Hot off the success of his performance in Hamilton, Leslie Odom Jr. brought his smooth and expressive vocal prowess to the world of Christmas standards with last year's Simply Christmas, which has received the deluxe edition treatment this season, adding four new songs to the track listing. With pure and simple arrangements, Odom Jr.'s voice takes front and center, creating a cozy and intimate atmosphere, which brings to mind, not so much the hustle, bustle, and chaos of the holiday season, but the cathartic aftermath, sitting by the fire with family and friends. Adding subtle jazz and showtune elements to such songs as "Have Yourself a Merry Little Christmas" and "First Noel" breathes new life to these classics, while still maintaining a universal appeal. The standout new track, "Please Come Home For Christmas," goes full-bore soul, with complete with horn section and blues-y, gospel-y piano.

Read more
I Fall In Love Too Easily (CD)

After her 2015 performance at "Sinatra 100: An All-Star Grammy Concert," perhaps it's only natural that Katharine McPhee has released a new album of romantic standards. The former American Idol contestant, chart-topping pop star, and actress has made a habit of covering Nina Simone‘s “Everything Must Change" at her concerts, and now fans can hear her lovely voice on other classics, such as "Night and Day" and "I'll Be Seeing You."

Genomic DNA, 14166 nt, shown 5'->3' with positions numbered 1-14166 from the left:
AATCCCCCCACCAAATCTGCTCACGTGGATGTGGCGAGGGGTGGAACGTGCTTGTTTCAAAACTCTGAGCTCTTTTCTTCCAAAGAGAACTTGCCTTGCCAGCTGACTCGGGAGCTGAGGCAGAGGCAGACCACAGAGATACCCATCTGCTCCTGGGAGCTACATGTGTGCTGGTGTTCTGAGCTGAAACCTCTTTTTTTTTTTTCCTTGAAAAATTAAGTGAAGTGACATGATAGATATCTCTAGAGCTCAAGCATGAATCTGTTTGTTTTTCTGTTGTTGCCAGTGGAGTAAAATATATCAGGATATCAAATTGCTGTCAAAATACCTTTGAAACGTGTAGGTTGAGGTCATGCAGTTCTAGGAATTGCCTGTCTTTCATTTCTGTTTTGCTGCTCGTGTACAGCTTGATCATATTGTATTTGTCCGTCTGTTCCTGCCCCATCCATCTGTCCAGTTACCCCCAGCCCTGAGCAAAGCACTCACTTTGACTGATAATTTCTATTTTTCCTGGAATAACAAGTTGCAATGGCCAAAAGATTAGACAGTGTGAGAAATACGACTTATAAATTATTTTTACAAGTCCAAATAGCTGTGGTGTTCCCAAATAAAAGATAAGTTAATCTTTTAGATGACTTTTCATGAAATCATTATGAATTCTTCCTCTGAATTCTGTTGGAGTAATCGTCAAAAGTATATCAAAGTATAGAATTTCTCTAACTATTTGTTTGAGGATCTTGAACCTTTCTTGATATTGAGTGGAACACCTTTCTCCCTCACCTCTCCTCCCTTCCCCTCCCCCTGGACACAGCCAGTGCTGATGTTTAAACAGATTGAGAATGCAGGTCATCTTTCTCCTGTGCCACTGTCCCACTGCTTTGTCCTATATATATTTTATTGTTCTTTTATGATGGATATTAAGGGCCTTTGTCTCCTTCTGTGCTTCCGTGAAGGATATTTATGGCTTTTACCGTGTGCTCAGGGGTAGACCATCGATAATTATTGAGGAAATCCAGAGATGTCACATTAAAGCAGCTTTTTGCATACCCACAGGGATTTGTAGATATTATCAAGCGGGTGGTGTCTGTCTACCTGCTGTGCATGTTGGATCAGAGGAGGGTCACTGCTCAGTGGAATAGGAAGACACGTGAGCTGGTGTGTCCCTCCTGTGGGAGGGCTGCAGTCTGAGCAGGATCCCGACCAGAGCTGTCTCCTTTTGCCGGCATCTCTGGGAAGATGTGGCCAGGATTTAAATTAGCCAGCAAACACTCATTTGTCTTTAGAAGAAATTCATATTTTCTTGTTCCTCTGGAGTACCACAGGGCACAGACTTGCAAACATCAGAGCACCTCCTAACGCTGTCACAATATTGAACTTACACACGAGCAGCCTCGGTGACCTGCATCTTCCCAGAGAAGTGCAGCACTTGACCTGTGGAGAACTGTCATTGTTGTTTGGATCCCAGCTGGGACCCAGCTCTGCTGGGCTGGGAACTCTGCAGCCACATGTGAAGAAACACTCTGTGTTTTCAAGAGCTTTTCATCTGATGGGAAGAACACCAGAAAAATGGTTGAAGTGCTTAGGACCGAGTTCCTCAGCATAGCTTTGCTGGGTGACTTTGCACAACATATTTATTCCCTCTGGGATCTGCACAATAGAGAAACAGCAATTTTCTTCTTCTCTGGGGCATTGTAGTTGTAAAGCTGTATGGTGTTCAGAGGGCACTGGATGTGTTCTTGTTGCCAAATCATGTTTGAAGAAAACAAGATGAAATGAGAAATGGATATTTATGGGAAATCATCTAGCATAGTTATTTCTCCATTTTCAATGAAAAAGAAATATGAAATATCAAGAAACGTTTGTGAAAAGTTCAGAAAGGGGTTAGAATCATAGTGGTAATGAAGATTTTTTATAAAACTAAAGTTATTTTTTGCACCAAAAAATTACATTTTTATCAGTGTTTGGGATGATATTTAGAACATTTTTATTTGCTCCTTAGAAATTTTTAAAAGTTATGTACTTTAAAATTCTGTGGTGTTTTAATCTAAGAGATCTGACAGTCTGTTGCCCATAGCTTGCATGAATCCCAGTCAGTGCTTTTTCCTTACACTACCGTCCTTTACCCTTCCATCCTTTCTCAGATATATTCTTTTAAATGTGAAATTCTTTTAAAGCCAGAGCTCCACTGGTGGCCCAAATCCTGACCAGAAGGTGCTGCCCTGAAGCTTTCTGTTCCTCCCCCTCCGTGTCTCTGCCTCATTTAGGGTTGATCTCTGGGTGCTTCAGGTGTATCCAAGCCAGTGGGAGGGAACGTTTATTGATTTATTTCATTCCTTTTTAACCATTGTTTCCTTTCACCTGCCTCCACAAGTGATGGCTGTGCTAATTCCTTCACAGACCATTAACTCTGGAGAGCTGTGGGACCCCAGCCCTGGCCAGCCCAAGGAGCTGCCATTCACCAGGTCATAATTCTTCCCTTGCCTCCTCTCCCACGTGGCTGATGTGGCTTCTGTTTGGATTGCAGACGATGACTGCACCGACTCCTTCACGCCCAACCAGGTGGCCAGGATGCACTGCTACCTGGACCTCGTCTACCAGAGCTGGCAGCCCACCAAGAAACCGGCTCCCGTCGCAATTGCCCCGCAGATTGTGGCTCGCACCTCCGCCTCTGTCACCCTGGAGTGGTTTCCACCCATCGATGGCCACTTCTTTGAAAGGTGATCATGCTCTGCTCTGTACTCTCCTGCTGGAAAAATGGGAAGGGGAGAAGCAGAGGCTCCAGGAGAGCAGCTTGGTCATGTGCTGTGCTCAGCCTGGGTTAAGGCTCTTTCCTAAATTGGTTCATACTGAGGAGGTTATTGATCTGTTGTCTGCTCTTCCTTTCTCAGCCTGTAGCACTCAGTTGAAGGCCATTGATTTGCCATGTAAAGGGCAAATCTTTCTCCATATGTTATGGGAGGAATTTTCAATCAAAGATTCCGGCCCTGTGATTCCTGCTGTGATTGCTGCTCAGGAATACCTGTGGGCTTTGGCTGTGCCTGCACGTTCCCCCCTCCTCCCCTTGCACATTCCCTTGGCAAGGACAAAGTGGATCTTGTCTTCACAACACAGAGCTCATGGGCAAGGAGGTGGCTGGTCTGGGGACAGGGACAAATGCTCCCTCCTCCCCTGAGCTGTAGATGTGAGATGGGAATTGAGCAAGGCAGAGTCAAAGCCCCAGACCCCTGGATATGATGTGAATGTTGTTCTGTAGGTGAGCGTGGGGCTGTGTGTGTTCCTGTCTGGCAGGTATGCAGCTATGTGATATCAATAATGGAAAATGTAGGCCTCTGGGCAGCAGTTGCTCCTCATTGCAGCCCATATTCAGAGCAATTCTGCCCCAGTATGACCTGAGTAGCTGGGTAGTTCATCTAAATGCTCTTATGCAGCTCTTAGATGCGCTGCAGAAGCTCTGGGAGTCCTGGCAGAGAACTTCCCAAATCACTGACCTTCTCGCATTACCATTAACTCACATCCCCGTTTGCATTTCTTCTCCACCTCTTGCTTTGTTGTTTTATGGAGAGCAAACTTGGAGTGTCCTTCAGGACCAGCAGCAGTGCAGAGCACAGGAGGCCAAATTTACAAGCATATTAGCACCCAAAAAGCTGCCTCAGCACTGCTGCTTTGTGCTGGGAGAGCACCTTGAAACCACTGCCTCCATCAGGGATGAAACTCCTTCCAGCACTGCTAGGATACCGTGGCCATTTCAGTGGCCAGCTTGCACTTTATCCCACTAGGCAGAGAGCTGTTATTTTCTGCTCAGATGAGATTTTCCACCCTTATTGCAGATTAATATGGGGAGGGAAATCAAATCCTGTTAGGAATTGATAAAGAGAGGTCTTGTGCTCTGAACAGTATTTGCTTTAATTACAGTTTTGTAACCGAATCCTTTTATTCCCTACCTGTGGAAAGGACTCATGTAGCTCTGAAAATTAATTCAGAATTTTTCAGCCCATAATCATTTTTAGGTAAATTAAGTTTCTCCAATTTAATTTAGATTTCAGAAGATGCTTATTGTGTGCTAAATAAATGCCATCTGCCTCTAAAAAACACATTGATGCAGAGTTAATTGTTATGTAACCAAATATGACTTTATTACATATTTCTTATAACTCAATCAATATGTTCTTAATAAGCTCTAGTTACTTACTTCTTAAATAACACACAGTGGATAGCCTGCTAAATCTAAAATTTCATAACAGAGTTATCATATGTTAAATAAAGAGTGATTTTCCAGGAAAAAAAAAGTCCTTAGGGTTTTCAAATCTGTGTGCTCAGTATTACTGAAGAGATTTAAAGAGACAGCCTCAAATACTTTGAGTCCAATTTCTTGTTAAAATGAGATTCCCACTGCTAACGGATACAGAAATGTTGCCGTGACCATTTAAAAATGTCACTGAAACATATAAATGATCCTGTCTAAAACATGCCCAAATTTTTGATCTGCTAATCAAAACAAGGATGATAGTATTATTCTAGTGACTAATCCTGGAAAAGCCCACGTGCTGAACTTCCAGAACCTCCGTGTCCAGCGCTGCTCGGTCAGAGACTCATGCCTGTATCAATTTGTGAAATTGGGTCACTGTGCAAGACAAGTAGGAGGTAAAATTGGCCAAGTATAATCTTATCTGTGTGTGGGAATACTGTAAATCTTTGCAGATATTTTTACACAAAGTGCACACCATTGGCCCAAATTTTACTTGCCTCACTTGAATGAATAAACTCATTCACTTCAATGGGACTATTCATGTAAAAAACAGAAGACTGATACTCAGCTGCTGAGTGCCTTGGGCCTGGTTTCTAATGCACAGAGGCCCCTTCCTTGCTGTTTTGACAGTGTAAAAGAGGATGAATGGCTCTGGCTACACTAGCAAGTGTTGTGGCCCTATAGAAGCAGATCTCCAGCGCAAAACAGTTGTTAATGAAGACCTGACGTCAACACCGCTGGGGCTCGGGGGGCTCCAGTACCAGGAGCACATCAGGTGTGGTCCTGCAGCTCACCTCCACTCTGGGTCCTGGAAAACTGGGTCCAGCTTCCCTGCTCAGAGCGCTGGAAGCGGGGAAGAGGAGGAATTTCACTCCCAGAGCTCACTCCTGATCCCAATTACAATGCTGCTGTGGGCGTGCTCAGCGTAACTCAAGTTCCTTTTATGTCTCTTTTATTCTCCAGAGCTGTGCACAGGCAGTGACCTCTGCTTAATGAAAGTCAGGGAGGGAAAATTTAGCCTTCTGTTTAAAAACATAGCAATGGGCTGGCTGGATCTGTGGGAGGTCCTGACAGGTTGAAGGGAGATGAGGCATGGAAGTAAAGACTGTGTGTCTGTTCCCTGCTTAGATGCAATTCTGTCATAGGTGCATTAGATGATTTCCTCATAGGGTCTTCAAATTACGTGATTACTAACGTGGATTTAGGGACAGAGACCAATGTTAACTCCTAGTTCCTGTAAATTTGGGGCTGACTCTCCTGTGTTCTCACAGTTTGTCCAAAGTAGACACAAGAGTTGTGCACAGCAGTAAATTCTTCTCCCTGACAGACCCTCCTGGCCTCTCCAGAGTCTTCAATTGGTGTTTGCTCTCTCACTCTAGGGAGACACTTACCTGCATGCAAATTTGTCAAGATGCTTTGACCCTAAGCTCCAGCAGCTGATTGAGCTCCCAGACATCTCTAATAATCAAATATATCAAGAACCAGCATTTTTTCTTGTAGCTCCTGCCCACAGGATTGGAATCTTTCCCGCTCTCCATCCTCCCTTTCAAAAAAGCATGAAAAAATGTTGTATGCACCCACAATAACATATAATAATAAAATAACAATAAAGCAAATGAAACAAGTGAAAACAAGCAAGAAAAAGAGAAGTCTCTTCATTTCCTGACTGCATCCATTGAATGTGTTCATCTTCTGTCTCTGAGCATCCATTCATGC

Read more
Blue Moon Swamp (CD)

John Fogerty launches his solo catalog reissue series with 1997's Grammy-winning Blue Moon Swamp. This 20th Anniversary reissue uses for its cover art the backdrop that Fogerty displayed on the original tour. His third solo album, Blue Moon Swamp showcases his rich voice, and includes guest turns from The Lonesome River Band, The Waters, and the Fairfield Four, among others.

Read more
A Tribute To Dan Fogelberg (CD)

The late folk/rock songwriter Dan Fogelberg gets a loving tribute album with contributions from artists like The Eagles, Garth Brooks, Jimmy Buffett and Train. A project that was long in the making, A Tribute to Dan Fogelberg includes as highlights, "Longer," a duet by Vince Gill and Amy Grant, and "Nether Lands" by Donna Summer. The Zac Brown Band also excels with a live version of “Leader of the Band.”

Read more